Category Archives: Diary

Weekend Piano Tuning now available

Every piano tuner wants to be firing on all cylinders right now and fitting too many jobs in a single day can occasionally hinder this! For that reason I am now trying to spread my working hours across the week by adding a few weekend jobs to the list. If you’re looking for a piano tuner in the Leeds, Bradford and Wakefield areas, may I suggest a weekend booking? Depending on your schedule, it might be a quicker way to book my piano tuning services at short notice. Booking something a few weeks in advance can be helpful for me, but the customer is always right.

I will try to update my Leeds and Bradford piano tuning availability page as often as I can, but – on a personal note – I’m very rarely home at the moment. Outside of my long working hours, I’m usually visiting family or going for solitary walks in the countryside.

Bookings in the Christmas to New Year Period

Things are getting a bit sluggish after the pre-Christmas rush – piano tuning bookings are thin on the ground next week. If you’d like to get your piano tuned this coming week (beginning Monday the 28th), get yourself booked in ASAP.

The most convenient day is currently Tuesday the 29th in the afternoon or evening, but I’m planning to work Tuesday to Friday. I haven’t posted any 2021 dates to my Leeds Piano Tuner availability page just yet, but they’re due to be added shortly. This is because I’d like to be working more next week – a booking is a booking however, and I’m more than happy to work around anyone’s schedule. Let me know when is most convenient once you’ve enquired.

I hope you’ve all had a merry Christmas, and here’s to a brighter 2021

2021 Plans for piano tuning in Leeds

Come 2021 there will be a slight change in schedule. I’m currently applying for part time retail work in Leeds to supplement my income earned from piano tuning. Piano tuning will be kept as a part time job, with my hours being reduced to 25 a week. I expect to be piano tuning in Leeds and Bradford three days a week (most likely Tuesday, Wednesday and Thursday), with my part time job on the weekend, and Mondays and Fridays being for my regular piano tuning customers in South Yorkshire and Derbyshire.

Don’t get me wrong: I will still tune pianos in Bradford and Leeds on a regular basis. It has taken years of toil to become a master of my craft and it would be a shame to waste a hard-earned skill. Unfortunately many of my customers are in the vulnerable category and are understandably cautious about allowing people into their homes for the foreseeable future. The coronavirus vaccine will help, but I’m still expecting a difficult year. For this reason piano tuning is not viable as a full time job – it will have to be part time.

With all this being said, I will still strive to be the best piano tuner I can and to deliver a first rate service to my Leeds and Bradford customers. I didn’t become a piano tuner for money – I like giving the customer a good deal and for them to be happy with how their beloved piano sounds and plays. One of the few positives about the drop in my workload is that I can make more time and do all the work I need on a given day – rather than charging the customer extra for a second visit.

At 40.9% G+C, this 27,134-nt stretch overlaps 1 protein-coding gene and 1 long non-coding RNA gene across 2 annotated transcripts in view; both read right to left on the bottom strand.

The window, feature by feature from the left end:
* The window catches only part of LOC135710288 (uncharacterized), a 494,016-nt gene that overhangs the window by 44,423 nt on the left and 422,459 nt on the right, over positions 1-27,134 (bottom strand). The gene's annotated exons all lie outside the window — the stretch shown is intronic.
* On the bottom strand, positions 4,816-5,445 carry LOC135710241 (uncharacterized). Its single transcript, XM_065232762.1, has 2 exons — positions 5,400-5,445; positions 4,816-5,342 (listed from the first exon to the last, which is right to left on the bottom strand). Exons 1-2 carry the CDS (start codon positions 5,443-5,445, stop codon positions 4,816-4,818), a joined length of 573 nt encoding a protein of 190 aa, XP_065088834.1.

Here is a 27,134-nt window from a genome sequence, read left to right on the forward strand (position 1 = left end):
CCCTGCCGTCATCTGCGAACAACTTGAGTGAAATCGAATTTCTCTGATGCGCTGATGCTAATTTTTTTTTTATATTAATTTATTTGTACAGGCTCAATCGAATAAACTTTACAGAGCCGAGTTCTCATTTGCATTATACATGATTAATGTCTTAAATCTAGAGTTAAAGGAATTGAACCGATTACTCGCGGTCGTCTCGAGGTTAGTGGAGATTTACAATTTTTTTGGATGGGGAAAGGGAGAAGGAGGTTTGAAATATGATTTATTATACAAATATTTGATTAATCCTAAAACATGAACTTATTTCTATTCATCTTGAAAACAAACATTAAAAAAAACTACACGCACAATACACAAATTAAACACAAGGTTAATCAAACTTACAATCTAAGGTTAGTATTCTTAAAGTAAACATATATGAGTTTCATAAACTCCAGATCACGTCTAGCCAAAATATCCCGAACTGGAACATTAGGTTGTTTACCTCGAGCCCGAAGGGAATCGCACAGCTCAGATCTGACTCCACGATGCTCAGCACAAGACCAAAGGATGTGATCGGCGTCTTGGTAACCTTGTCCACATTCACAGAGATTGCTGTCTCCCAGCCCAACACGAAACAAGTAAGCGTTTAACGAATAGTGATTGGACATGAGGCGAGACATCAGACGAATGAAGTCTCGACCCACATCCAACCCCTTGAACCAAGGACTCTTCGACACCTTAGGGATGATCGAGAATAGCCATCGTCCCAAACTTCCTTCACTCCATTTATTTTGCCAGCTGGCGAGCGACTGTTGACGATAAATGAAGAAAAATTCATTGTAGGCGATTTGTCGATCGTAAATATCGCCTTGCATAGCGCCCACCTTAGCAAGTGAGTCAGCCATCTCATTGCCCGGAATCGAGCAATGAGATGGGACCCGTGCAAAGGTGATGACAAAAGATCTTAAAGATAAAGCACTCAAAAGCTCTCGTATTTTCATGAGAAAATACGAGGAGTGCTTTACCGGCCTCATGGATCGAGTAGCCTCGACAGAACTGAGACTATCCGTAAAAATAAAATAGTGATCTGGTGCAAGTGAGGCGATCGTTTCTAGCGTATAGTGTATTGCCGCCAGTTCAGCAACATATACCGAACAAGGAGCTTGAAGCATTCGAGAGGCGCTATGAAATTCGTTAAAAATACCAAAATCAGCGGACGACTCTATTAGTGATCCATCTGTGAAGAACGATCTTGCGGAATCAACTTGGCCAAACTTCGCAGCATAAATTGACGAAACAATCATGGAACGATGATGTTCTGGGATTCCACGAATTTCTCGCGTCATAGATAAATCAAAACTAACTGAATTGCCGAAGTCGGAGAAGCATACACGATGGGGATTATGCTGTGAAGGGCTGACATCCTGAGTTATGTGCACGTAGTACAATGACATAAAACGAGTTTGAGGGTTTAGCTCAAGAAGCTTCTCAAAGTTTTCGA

If you want to know more, please drop me a line.

Further Covid-19 Precautions

The Leeds Piano Tuner is having face masks made to carry in his Piano Tuner’s case. If you would like him to wear one, please ask him during  the booking process. His other precautions include rigorously washing his hands and using anti-bacterial hand-wash after before and after each piano tuning and following social distancing guidelines. It would seem many of the general public have gotten used to the pandemic and forgetting its dangers, but the Leeds Piano Tuner will not. If you could wipe down your pianos keys before the piano tuning visit, that would also be appreciated.

– Piano Tuner Leeds

Business as usual for the Leeds Piano Tuner

With the coronavirus becoming an ever-greater concern for businesses, I’m determined to carry on working my usual hours as long as people need me. My immune system has been strengthened fighting the many viruses that dwell in overdamped pianos.

In the past week two customers have cancelled due to flu which is completely understandable. However, right now might be the easiest time to hire the piano tuner at short-notice as many people seem to be putting such jobs on hold. It’s certainly been a slow week for me.

On an unrelated note, I’d like to offer a sincere apology to anyone in Leeds or Bradford who has been looking for a piano tuner over the last few months. I’m currently without broadband and I haven’t been able to update my piano tuner’s availability page as regularly as I’d like to. This may have mislead some people who didn’t realise it was  outdated.  I’ll try to keep on top of it in future. I still have enough data on my mobile to check my emails every day for any Leeds piano tuning requests.

Outside of my piano tuning work, I’ve been producing a huge amount of my own music recently in my home studio. Here’s an uplifting power pop song I recorded over the weekend, with heavy influence from the great Bill Stevenson (in the drum tracks at least). This is the antithesis of the music I usually write, but I do love this genre:

The Leeds Piano Tuner Resettles

The Leeds piano tuner would like to explain his absence. Over the Christmas break he has relocated to his home to town Sheffield to be nearer relatives – THIS WILL NOT affect his working hours or the possible range of his clientele. He will still be piano tuning in Leeds and Bradford at least four days a week. Traveling long distances is part of his job! In this day and age, a piano tuner seeking to earn a living has to be prepared to travel.

He is currently without internet access except for some monthly data on his iPhone, which allows him to respond to queries. For that reason, this blog will be updated sporadically for the foreseeable future. He has received some emails from other piano tuners who have found some of the posts on this blog informative, which has encouraged him to continue in some form, but until he has a modem and an internet connection, there won’t be as many posts.

 

The Piano Tuner’s Library